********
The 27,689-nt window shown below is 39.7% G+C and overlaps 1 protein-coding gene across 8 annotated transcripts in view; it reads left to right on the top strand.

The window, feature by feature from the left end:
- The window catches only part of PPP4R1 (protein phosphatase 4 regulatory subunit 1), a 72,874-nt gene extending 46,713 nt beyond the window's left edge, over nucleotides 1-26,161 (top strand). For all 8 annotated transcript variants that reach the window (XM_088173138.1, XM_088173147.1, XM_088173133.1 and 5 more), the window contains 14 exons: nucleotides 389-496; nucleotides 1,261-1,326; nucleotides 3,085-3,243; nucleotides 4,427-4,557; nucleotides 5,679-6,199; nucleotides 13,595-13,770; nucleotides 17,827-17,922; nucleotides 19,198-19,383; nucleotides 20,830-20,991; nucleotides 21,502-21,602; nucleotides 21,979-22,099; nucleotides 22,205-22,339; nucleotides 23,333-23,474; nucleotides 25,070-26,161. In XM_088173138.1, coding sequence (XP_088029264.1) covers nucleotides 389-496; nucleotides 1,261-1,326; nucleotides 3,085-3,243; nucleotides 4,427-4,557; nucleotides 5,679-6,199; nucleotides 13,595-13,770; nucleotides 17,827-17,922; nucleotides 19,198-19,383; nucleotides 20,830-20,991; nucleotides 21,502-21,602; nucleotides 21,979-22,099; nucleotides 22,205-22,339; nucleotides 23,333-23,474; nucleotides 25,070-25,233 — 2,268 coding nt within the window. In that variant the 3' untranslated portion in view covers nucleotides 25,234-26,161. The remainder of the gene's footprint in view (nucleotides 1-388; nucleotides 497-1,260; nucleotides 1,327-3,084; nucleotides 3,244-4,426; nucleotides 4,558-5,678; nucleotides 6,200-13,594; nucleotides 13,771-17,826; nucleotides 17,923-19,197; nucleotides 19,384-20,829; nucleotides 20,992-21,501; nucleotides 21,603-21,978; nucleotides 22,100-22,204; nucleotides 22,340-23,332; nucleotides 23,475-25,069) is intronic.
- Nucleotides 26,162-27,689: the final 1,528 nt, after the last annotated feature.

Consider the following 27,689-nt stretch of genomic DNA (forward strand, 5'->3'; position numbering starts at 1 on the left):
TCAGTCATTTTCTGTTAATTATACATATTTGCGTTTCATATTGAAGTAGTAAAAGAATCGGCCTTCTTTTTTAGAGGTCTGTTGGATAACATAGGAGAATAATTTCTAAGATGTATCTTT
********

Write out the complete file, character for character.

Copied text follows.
The 27,689-nt window shown below is 39.7% G+C and overlaps 1 protein-coding gene across 8 annotated transcripts in view; it reads left to right on the top strand.

The window, feature by feature from the left end:
- The window catches only part of PPP4R1 (protein phosphatase 4 regulatory subunit 1), a 72,874-nt gene extending 46,713 nt beyond the window's left edge, over nucleotides 1-26,161 (top strand). For all 8 annotated transcript variants that reach the window (XM_088173138.1, XM_088173147.1, XM_088173133.1 and 5 more), the window contains 14 exons: nucleotides 389-496; nucleotides 1,261-1,326; nucleotides 3,085-3,243; nucleotides 4,427-4,557; nucleotides 5,679-6,199; nucleotides 13,595-13,770; nucleotides 17,827-17,922; nucleotides 19,198-19,383; nucleotides 20,830-20,991; nucleotides 21,502-21,602; nucleotides 21,979-22,099; nucleotides 22,205-22,339; nucleotides 23,333-23,474; nucleotides 25,070-26,161. In XM_088173138.1, coding sequence (XP_088029264.1) covers nucleotides 389-496; nucleotides 1,261-1,326; nucleotides 3,085-3,243; nucleotides 4,427-4,557; nucleotides 5,679-6,199; nucleotides 13,595-13,770; nucleotides 17,827-17,922; nucleotides 19,198-19,383; nucleotides 20,830-20,991; nucleotides 21,502-21,602; nucleotides 21,979-22,099; nucleotides 22,205-22,339; nucleotides 23,333-23,474; nucleotides 25,070-25,233 — 2,268 coding nt within the window. In that variant the 3' untranslated portion in view covers nucleotides 25,234-26,161. The remainder of the gene's footprint in view (nucleotides 1-388; nucleotides 497-1,260; nucleotides 1,327-3,084; nucleotides 3,244-4,426; nucleotides 4,558-5,678; nucleotides 6,200-13,594; nucleotides 13,771-17,826; nucleotides 17,923-19,197; nucleotides 19,384-20,829; nucleotides 20,992-21,501; nucleotides 21,603-21,978; nucleotides 22,100-22,204; nucleotides 22,340-23,332; nucleotides 23,475-25,069) is intronic.
- Nucleotides 26,162-27,689: the final 1,528 nt, after the last annotated feature.

Consider the following 27,689-nt stretch of genomic DNA (forward strand, 5'->3'; position numbering starts at 1 on the left):
TCAGTCATTTTCTGTTAATTATACATATTTGCGTTTCATATTGAAGTAGTAAAAGAATCGGCCTTCTTTTTTAGAGGTCTGTTGGATAACATAGGAGAATAATTTCTAAGATGTATCTTT